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Benjamin Netanyahu’s hopes of clinging to power as Israel’s prime minister suffered a significant blow on Tuesday after his deadline to form a coalition government expired at midnight.
Mr Netanyahu, Israel’s longest-serving prime minister, has been struggling to secure a 61-seat majority since March 23, when the country’s fourth election in two years produced no clear winner.
As the head of the party with the most seats, Likud, he had been tasked with building a coalition government but after several weeks of fruitless talks his mandate expired on Tuesday night.
On Wednesday, it was announced that opposition leader Yair Lapid would be given his own 28-day time period to form a government, though his path to power is also unclear.
Mr Netanyahu also suffered a last minute defeat on Tuesday evening after a committee failed to hold a vote on his proposal to stage direct elections for the premiership.
Benny Gantz, one of Mr Netanyahu’s rivals, said he had "failed again to form a government".
He added: "It is now your duty to think of the country, to look honestly at reality and concede your failure."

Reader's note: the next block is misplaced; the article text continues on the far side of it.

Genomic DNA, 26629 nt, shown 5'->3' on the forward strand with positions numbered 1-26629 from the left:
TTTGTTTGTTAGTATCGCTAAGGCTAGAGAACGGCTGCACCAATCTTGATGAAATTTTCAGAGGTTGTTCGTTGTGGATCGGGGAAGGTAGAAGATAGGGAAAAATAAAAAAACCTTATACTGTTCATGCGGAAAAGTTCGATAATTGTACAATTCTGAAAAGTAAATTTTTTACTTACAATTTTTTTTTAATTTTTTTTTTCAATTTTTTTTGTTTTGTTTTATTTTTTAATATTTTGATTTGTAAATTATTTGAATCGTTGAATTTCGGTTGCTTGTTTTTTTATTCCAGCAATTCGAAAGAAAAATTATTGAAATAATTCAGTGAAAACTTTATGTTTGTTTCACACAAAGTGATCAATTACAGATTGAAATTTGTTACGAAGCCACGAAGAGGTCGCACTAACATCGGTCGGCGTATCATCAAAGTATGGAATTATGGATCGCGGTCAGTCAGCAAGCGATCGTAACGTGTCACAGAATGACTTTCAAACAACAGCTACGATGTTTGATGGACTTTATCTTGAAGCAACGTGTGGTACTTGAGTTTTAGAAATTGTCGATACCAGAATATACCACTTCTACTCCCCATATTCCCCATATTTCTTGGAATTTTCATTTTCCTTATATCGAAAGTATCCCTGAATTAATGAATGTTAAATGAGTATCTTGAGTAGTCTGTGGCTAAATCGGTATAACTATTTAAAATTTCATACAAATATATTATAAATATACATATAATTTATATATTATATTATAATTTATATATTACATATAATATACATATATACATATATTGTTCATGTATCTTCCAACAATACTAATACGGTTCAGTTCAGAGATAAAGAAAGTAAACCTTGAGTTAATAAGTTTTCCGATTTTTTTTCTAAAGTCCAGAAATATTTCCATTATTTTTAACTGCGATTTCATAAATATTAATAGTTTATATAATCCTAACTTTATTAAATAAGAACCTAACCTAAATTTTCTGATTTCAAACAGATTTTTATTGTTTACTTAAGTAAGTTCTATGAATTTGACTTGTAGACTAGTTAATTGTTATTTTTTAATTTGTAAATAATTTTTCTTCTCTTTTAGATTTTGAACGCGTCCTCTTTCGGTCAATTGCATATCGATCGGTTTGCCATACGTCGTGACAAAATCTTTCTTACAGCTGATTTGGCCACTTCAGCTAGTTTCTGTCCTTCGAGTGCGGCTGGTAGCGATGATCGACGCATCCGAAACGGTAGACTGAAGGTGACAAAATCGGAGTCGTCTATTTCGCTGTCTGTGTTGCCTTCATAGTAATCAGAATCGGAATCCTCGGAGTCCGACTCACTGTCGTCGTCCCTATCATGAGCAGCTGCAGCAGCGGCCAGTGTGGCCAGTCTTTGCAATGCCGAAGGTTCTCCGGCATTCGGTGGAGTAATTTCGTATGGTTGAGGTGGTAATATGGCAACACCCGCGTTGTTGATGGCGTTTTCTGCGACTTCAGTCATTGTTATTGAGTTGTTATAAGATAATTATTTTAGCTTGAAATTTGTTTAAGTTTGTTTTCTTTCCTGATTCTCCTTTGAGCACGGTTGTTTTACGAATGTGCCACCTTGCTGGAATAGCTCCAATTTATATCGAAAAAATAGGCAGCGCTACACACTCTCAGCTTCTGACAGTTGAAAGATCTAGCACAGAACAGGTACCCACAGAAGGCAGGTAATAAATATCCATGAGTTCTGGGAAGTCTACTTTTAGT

The failure to meet the midnight deadline does not mean that Mr Netanyahu, who is standing trial on corruption charges that he strongly denies, will be removed from office right away.
Several weeks of coalition talks on the opposition side are likely to follow, and if that fails Israel may head to a fifth election.
In the March 23 election, Likud emerged as the largest single party with 30 seats in the 120-member parliament.
But to form a government, Mr Netanyahu needs to have the support of a 61-seat majority.
That task has been complicated in large part by members of his own religious and nationalist base.
The New Hope party, led by a former aide of Mr Netanyahu, refuses to serve under the prime minister because of deep personal differences.
Religious Zionism, a far-right party, supports Mr Netanyahu but has ruled out serving in a government with the Arab partners he has courted, such as the Ra’am party.
On Monday, Mr Netanyahu said he had offered the head of Yamina, Mr Bennett, the chance to share the job of prime minister in a rotation government with Mr Bennett holding the post for the first year.
But Mr Bennett responded: "I never asked Netanyahu to be prime minister. I asked to form a government. Unfortunately, he does not have that."